I have a confession to make. I am really, really good at hatching ideas and starting projects, but I am only mediocre at seeing them through to completion. This is most evident in areas of my life that have little to no impact on anyone other than myself (I’m looking at you, all my half-finished knitting projects!), because I have made a conscious effort to learn tools and strategies to overcome this affliction in my professional life.
My freelancing career changed drastically at the beginning of March. I accepted a full-time job (which some of you may have figured out if you follow me on Twitter), and I am loving it! However, it does mean less time for freelance projects, so I’ve had to prioritize which gigs to keep and which should be scaled back. I selfishly tried to continue with regular Tuesday Top Ten posts on this site, but then one week I slipped up and posted on Thursday. The next week, I had the links all lined up to write the post, failed to get it written by Tuesday, Tweeted that I’d post it, then… radio silence. This has continued for the better part of a month, all the while with me thinking, “Hm, I really should write something about this on the blog/get back to the schedule/do something about these posts.” A worrier and self-disciplinarian, the guilt from not progressing in this project, for which I was initially SO EXCITED began to hang over me like a cloud.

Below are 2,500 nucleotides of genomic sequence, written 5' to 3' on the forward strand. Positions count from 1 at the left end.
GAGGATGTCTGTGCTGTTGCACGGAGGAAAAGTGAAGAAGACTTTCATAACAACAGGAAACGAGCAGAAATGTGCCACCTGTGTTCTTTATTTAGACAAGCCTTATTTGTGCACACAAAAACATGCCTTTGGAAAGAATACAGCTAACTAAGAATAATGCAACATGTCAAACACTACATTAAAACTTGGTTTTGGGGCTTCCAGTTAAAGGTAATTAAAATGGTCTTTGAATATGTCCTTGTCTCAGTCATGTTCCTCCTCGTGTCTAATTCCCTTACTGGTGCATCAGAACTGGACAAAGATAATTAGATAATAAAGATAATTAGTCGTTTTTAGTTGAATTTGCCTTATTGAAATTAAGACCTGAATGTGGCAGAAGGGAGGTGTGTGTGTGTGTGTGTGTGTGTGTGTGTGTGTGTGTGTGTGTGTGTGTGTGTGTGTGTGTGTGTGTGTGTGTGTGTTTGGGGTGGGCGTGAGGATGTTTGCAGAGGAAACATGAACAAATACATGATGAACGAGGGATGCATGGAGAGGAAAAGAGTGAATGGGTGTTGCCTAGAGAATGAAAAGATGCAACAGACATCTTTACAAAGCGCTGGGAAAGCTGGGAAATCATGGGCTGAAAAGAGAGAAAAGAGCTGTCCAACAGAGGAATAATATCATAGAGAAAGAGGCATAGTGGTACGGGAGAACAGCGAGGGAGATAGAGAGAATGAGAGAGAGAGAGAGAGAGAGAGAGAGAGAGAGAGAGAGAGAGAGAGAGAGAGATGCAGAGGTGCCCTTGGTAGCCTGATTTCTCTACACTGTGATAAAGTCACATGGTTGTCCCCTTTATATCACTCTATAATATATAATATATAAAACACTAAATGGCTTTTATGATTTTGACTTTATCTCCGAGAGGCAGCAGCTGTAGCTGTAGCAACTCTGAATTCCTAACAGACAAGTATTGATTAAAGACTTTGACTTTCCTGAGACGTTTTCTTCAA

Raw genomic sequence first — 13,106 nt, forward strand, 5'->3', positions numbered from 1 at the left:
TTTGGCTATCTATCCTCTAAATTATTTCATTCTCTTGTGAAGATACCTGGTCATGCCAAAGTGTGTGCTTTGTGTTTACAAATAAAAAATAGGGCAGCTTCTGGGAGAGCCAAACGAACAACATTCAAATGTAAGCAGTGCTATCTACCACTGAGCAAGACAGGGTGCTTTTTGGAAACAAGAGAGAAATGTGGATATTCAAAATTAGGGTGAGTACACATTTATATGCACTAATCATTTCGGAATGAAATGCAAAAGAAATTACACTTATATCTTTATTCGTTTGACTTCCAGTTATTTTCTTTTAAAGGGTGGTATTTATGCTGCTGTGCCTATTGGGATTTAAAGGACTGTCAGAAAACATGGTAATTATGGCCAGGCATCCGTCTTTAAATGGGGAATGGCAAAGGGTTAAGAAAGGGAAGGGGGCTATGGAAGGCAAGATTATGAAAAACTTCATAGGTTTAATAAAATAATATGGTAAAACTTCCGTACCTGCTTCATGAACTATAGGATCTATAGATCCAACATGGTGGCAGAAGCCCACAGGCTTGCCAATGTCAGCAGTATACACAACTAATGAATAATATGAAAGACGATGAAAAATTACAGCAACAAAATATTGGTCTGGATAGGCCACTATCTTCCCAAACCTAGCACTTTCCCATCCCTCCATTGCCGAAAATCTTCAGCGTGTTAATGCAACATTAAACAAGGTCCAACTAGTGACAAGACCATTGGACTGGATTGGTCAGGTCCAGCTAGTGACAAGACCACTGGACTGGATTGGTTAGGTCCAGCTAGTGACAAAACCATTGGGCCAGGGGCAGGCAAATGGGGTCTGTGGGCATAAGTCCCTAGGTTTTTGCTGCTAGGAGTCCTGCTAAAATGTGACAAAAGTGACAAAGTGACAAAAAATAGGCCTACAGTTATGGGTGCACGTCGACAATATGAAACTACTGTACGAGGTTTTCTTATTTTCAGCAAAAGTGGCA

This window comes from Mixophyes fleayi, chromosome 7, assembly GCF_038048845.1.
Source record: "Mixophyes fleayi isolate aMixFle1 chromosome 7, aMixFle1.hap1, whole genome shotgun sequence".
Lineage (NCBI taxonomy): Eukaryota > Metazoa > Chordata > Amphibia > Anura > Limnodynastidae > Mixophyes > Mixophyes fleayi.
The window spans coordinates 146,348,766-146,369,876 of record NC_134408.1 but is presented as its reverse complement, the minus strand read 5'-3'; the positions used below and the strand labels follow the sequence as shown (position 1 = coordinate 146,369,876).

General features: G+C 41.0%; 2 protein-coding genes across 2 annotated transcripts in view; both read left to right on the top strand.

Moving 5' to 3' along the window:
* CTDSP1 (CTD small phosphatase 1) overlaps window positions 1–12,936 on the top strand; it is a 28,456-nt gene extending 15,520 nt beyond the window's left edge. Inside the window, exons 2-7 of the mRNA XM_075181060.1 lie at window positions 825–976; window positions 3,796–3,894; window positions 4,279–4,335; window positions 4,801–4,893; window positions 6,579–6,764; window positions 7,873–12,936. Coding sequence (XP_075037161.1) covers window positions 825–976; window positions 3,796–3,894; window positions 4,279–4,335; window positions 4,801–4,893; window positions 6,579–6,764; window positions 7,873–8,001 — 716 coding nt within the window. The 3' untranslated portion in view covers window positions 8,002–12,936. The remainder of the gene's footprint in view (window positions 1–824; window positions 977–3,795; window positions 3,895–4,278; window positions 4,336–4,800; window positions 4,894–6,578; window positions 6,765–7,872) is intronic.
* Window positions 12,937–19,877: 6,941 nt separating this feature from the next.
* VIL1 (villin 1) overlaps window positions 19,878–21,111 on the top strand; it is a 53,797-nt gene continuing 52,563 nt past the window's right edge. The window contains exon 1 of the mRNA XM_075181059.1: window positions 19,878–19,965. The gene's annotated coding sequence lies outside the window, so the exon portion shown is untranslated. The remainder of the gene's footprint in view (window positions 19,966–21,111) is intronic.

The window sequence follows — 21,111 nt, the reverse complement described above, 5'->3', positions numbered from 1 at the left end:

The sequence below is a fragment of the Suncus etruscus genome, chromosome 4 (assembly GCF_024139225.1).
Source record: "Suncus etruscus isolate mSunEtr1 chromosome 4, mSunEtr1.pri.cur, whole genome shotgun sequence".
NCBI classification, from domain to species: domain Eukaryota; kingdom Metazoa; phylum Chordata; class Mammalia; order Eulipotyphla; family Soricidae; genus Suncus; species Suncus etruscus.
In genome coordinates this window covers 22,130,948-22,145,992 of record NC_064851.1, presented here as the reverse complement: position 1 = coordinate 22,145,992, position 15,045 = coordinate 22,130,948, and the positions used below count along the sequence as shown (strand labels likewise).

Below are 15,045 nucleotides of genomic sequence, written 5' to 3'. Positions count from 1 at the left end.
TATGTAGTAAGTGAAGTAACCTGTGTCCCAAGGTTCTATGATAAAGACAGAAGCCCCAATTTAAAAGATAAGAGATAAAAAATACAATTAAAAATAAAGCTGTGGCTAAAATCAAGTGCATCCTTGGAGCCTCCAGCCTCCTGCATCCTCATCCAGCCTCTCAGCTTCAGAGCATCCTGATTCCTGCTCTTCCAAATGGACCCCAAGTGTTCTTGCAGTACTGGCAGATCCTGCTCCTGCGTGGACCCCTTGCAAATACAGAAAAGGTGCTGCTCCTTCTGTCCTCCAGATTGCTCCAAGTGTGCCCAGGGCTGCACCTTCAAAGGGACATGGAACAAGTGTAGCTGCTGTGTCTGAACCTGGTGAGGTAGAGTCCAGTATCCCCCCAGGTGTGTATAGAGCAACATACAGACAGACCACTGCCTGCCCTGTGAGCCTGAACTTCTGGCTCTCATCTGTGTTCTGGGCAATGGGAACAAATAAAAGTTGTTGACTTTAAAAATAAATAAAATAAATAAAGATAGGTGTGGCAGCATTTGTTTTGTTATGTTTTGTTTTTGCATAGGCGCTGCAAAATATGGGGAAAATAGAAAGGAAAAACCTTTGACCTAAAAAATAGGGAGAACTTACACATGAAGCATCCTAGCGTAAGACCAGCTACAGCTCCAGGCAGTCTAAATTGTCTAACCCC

This is when I made an executive decision to use one of the tools I have learned to deal with flailing projects: know your limits and when to exit. Does that sound like a weird “tool” to use? It definitely did to me, at first, but the key words here are know your limits. We all have them! It’s ok! It’s better to make a decision than to keep a project hanging in limbo forever. Sometimes (most of the time) the decision can be to just hurry up and finish a project, or to scale back the frequency of your time commitment to a manageable level, but once in a while, if you’re honest with yourself, the benefits of a project do not outweigh the cost, even with one of those mitigation strategies.
So, with apologies to anyone who loved the Tuesday Top Ten posts, I will no longer continue to share links in that fashion. I will continue to share interesting links via Twitter, so if you enjoyed the posts, be sure to follow me. I don’t feel guilty about this decision, because the new freelance projects that have cropped up to take its place are pretty darn awesome, and in the grand scheme of things, I have to use the time I have available to make good decisions that will help me reach my freelance goals (note to self: write a post about freelance goal setting).
How do you prioritize projects? Have you ever had to implement an “exit strategy?” I’m curious to hear how others deal with the stress of being over-committed.